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First-Order Algorithms for Communication Efficient Distributed Learning

Time: Wed 2022-03-09 15.00

Location: U1, Brinellvägen 26, Stockholm

Video link:

Language: English

Subject area: Electrical Engineering

Doctoral student: Sarit Khirirat , Reglerteknik

Opponent: Professor Tong Zhang, The Hong Kong University of Science and Technology

Supervisor: Professor Mikael Johansson, Reglerteknik

QC 20220221


Innovations in numerical optimization, statistics and high performance computing have enabled tremendous advances in machine learning algorithms, fuelling applications from natural language processing to autonomous driving.To deal with increasing data volumes, and to keep the training times of increasingly complex machine learning models reasonable, modern optimization algorithms distribute both data and computations over a large number of machines. However, these algorithms face challenges, from hardware and data heterogeneity (as different machines have different processors and data) to privacy and security issues (where data can be extracted from the transmitted parameters).Among these challenges, communication overhead constitutes a major performance bottleneck of the algorithms.Communicating millions of problem parameters between machines has been reported to consumeup to 80% of the training time. To alleviate the communication bottleneck, we develop theory and strategies in this thesis to design communication-efficient optimization algorithms. 

In the first part, we provide unified analysis frameworks for first-order algorithms using direct or error-compensated compression. We first identify key characteristics of the compression errors induced by many of the most popular compression strategies in the literature. We then perform a unified analysis of the convergence properties of first-order algorithms for general families of deterministic and stochastic gradient compression algorithms.Our results give explicit expressions for how compression accuracy and the amount of asynchrony affect the step-sizes and guaranteed convergence times. We next turn our attention to error-compensated compression algorithms.We develop theoretical explanations for why error-compensated compression algorithms attain solutions with arbitrarily higher accuracy than direct compression algorithms.Our results provide strong convergence guarantees of error-compensated compression algorithms for  distributed and federated learning problems.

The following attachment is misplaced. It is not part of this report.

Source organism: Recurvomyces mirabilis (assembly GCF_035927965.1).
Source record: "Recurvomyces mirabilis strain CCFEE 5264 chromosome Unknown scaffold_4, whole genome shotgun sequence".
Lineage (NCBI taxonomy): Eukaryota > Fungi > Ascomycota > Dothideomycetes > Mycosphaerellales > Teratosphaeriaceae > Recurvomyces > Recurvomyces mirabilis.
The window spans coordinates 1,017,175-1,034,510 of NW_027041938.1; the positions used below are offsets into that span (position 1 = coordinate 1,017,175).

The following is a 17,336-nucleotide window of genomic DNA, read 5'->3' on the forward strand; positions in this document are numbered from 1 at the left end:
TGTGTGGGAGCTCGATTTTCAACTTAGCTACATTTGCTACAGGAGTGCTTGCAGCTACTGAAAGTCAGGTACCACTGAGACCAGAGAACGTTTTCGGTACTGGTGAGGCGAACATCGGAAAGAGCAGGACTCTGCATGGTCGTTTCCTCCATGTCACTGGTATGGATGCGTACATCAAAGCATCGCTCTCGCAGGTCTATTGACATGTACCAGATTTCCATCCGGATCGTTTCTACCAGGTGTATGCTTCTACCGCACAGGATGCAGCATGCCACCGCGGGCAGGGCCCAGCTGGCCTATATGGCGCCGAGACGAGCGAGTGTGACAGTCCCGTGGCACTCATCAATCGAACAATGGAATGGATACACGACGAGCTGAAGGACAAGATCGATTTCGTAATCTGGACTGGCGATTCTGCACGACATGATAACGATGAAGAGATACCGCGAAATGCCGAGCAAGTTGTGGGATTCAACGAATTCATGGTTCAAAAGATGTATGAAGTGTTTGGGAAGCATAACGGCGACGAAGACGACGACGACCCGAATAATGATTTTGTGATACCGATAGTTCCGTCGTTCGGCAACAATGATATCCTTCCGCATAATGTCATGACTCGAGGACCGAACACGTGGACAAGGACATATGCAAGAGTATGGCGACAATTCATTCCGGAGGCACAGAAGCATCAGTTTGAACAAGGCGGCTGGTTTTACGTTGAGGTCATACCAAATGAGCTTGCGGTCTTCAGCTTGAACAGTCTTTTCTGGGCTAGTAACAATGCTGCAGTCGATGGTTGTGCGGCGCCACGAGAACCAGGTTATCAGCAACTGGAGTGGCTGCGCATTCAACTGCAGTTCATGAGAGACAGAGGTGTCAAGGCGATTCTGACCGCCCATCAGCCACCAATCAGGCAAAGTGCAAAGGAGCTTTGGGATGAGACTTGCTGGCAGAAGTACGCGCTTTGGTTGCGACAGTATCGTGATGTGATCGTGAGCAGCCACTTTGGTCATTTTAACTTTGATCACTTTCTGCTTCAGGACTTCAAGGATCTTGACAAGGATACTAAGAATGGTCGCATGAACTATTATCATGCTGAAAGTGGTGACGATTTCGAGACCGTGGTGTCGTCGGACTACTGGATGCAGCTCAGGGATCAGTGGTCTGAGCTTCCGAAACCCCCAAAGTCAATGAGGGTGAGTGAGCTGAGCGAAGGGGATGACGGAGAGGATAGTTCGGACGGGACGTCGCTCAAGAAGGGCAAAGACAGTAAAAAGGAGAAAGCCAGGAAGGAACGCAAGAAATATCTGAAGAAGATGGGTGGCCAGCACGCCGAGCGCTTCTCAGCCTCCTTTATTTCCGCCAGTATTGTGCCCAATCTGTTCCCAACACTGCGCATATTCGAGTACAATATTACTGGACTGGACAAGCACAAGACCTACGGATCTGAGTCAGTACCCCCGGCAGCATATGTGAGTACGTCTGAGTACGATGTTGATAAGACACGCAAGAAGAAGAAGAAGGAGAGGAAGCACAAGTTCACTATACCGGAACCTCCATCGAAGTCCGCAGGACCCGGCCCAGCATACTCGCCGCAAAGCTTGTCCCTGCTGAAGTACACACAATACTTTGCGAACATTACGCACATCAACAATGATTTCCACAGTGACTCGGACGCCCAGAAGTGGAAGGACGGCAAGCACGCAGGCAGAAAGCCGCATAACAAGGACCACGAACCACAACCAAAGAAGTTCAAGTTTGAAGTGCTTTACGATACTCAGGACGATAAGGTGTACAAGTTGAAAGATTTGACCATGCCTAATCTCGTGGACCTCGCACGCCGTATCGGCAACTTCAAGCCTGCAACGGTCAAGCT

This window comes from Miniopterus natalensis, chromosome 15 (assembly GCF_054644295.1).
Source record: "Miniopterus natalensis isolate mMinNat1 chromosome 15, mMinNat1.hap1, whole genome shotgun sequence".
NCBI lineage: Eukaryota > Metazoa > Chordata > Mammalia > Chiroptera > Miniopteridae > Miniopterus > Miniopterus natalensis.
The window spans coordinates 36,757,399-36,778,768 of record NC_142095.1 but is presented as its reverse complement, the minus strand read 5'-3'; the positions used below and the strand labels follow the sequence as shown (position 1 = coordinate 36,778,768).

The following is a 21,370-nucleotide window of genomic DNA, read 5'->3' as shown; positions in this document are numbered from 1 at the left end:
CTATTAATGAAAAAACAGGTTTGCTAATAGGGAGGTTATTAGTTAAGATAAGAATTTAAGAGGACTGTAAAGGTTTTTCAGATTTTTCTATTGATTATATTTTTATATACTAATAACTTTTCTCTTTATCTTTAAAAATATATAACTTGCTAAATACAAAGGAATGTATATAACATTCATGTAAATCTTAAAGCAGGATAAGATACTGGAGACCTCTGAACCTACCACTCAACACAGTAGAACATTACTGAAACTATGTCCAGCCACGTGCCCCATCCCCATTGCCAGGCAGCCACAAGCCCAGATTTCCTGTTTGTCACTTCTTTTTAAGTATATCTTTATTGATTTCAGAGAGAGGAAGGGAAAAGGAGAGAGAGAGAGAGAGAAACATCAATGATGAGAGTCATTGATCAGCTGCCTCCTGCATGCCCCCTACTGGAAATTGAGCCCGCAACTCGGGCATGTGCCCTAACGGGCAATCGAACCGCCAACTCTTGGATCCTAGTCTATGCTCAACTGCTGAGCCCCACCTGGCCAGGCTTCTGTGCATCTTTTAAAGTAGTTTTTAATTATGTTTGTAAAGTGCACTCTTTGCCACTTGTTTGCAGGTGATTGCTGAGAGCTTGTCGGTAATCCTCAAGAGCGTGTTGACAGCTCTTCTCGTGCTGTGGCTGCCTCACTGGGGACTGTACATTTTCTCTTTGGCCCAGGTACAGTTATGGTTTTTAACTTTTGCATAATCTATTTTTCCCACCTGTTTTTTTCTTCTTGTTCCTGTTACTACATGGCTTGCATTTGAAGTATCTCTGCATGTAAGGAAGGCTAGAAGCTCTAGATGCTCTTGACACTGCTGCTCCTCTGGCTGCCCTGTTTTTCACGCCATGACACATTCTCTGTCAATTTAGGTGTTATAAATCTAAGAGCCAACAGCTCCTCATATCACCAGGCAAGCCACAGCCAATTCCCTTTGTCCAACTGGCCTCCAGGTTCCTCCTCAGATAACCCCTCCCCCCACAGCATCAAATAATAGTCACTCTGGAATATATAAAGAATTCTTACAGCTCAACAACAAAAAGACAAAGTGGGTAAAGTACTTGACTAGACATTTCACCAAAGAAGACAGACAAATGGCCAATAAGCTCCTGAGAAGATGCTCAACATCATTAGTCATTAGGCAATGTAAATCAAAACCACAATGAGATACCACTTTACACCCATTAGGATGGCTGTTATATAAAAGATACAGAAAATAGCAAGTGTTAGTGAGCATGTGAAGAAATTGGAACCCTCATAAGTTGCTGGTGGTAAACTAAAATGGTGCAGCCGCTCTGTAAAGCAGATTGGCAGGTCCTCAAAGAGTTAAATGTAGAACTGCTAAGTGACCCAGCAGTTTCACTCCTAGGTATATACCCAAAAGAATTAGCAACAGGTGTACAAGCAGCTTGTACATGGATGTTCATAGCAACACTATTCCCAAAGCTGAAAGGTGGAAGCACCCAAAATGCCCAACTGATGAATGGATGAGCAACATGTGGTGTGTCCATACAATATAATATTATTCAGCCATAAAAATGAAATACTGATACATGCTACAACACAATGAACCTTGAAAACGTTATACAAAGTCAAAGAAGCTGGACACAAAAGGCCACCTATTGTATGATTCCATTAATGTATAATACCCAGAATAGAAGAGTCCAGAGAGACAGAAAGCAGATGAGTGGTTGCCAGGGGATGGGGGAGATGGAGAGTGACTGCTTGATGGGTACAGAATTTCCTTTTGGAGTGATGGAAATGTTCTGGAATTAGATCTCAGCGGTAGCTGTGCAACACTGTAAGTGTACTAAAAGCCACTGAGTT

In the second part, we provide flexible tuning frameworks to optimize convergence performance of compression algorithms for a  variety of system architectures. We start by analyzing data-dependent complexity that explains why direct compression algorithms are more communication-efficient than full-precision algorithms in practice. This complexity leads to automatic tuning strategies that enable popular compression algorithms on different communication networks to maximize both the convergence progress towards the solution and the communication efficiency. We then turn our attention to diminishing step-size schedules to maximize the convergence speed of  the algorithms using noisy gradients.Our analysis framework is based on two classes of systems that characterize the impact of the step-sizes on the speed of noisy gradient algorithms.Our results show that such step-size schedules enable these algorithms to enjoy the optimal rate. 

Applications of the algorithms in the thesis to central machine learning problems on benchmark data validate our theoretical results.